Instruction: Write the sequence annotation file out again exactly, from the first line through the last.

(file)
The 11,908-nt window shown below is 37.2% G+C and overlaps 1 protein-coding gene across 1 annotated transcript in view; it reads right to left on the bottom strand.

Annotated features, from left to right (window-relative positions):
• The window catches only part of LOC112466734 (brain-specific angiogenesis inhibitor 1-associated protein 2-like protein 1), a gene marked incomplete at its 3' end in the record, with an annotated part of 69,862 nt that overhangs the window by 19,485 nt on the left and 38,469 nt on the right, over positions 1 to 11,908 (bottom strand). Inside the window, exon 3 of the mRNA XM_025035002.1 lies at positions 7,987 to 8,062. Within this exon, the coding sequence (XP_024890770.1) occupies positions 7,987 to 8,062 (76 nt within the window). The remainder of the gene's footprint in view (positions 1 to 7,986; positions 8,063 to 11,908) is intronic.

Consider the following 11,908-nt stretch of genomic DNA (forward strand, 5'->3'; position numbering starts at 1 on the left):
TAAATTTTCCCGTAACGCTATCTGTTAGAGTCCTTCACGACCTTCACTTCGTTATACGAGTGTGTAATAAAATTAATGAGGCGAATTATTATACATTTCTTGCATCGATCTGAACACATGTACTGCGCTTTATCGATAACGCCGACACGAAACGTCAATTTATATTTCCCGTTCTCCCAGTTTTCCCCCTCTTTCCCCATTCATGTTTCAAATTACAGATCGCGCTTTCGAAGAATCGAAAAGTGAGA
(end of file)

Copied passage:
The 11,908-nt window shown below is 37.2% G+C and overlaps 1 protein-coding gene across 1 annotated transcript in view; it reads right to left on the bottom strand.

Annotated features, from left to right (window-relative positions):
• The window catches only part of LOC112466734 (brain-specific angiogenesis inhibitor 1-associated protein 2-like protein 1), a gene marked incomplete at its 3' end in the record, with an annotated part of 69,862 nt that overhangs the window by 19,485 nt on the left and 38,469 nt on the right, over positions 1 to 11,908 (bottom strand). Inside the window, exon 3 of the mRNA XM_025035002.1 lies at positions 7,987 to 8,062. Within this exon, the coding sequence (XP_024890770.1) occupies positions 7,987 to 8,062 (76 nt within the window). The remainder of the gene's footprint in view (positions 1 to 7,986; positions 8,063 to 11,908) is intronic.

Consider the following 11,908-nt stretch of genomic DNA (forward strand, 5'->3'; position numbering starts at 1 on the left):
TAAATTTTCCCGTAACGCTATCTGTTAGAGTCCTTCACGACCTTCACTTCGTTATACGAGTGTGTAATAAAATTAATGAGGCGAATTATTATACATTTCTTGCATCGATCTGAACACATGTACTGCGCTTTATCGATAACGCCGACACGAAACGTCAATTTATATTTCCCGTTCTCCCAGTTTTCCCCCTCTTTCCCCATTCATGTTTCAAATTACAGATCGCGCTTTCGAAGAATCGAAAAGTGAGA